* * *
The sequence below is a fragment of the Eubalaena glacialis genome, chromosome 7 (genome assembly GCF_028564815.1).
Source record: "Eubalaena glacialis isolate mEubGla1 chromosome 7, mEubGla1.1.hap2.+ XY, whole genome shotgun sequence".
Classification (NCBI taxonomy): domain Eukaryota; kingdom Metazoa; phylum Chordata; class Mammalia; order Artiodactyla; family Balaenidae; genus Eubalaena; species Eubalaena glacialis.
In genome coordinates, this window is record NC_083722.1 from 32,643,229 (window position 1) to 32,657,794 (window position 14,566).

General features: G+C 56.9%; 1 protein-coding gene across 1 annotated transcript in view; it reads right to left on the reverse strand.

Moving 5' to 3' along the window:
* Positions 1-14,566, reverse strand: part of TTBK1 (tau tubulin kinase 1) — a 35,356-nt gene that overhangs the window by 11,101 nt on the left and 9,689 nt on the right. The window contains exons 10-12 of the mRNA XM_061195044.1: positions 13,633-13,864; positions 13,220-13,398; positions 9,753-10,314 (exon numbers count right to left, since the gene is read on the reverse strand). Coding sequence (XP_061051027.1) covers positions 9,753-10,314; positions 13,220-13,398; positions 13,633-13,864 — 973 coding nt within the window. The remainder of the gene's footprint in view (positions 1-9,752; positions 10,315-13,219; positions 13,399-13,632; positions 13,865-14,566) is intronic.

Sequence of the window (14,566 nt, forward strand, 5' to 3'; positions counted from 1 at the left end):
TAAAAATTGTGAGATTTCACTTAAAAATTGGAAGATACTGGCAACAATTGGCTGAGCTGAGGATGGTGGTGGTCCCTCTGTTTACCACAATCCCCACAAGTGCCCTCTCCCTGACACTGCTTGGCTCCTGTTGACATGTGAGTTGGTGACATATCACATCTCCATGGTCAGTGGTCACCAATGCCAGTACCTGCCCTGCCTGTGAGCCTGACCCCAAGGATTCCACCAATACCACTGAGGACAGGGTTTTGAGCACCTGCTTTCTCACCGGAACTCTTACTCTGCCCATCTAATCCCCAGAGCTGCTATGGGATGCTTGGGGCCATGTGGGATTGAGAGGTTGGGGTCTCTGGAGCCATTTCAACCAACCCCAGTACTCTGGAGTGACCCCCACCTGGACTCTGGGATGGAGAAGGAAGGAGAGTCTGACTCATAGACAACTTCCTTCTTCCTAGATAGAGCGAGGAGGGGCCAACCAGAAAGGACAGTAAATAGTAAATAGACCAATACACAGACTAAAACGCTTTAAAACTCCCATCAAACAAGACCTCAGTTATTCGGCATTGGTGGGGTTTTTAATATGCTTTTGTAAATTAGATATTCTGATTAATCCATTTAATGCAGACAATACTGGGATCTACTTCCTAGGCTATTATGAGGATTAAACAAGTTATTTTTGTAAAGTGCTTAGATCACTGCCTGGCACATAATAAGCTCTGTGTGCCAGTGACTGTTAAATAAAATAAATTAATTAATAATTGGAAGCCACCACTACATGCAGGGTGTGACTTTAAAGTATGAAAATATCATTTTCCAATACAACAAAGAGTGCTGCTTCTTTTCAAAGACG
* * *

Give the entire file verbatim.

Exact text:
The sequence below is a fragment of the Eubalaena glacialis genome, chromosome 7 (genome assembly GCF_028564815.1).
Source record: "Eubalaena glacialis isolate mEubGla1 chromosome 7, mEubGla1.1.hap2.+ XY, whole genome shotgun sequence".
Classification (NCBI taxonomy): domain Eukaryota; kingdom Metazoa; phylum Chordata; class Mammalia; order Artiodactyla; family Balaenidae; genus Eubalaena; species Eubalaena glacialis.
In genome coordinates, this window is record NC_083722.1 from 32,643,229 (window position 1) to 32,657,794 (window position 14,566).

General features: G+C 56.9%; 1 protein-coding gene across 1 annotated transcript in view; it reads right to left on the reverse strand.

Moving 5' to 3' along the window:
* Positions 1-14,566, reverse strand: part of TTBK1 (tau tubulin kinase 1) — a 35,356-nt gene that overhangs the window by 11,101 nt on the left and 9,689 nt on the right. The window contains exons 10-12 of the mRNA XM_061195044.1: positions 13,633-13,864; positions 13,220-13,398; positions 9,753-10,314 (exon numbers count right to left, since the gene is read on the reverse strand). Coding sequence (XP_061051027.1) covers positions 9,753-10,314; positions 13,220-13,398; positions 13,633-13,864 — 973 coding nt within the window. The remainder of the gene's footprint in view (positions 1-9,752; positions 10,315-13,219; positions 13,399-13,632; positions 13,865-14,566) is intronic.

Sequence of the window (14,566 nt, forward strand, 5' to 3'; positions counted from 1 at the left end):
TAAAAATTGTGAGATTTCACTTAAAAATTGGAAGATACTGGCAACAATTGGCTGAGCTGAGGATGGTGGTGGTCCCTCTGTTTACCACAATCCCCACAAGTGCCCTCTCCCTGACACTGCTTGGCTCCTGTTGACATGTGAGTTGGTGACATATCACATCTCCATGGTCAGTGGTCACCAATGCCAGTACCTGCCCTGCCTGTGAGCCTGACCCCAAGGATTCCACCAATACCACTGAGGACAGGGTTTTGAGCACCTGCTTTCTCACCGGAACTCTTACTCTGCCCATCTAATCCCCAGAGCTGCTATGGGATGCTTGGGGCCATGTGGGATTGAGAGGTTGGGGTCTCTGGAGCCATTTCAACCAACCCCAGTACTCTGGAGTGACCCCCACCTGGACTCTGGGATGGAGAAGGAAGGAGAGTCTGACTCATAGACAACTTCCTTCTTCCTAGATAGAGCGAGGAGGGGCCAACCAGAAAGGACAGTAAATAGTAAATAGACCAATACACAGACTAAAACGCTTTAAAACTCCCATCAAACAAGACCTCAGTTATTCGGCATTGGTGGGGTTTTTAATATGCTTTTGTAAATTAGATATTCTGATTAATCCATTTAATGCAGACAATACTGGGATCTACTTCCTAGGCTATTATGAGGATTAAACAAGTTATTTTTGTAAAGTGCTTAGATCACTGCCTGGCACATAATAAGCTCTGTGTGCCAGTGACTGTTAAATAAAATAAATTAATTAATAATTGGAAGCCACCACTACATGCAGGGTGTGACTTTAAAGTATGAAAATATCATTTTCCAATACAACAAAGAGTGCTGCTTCTTTTCAAAGACG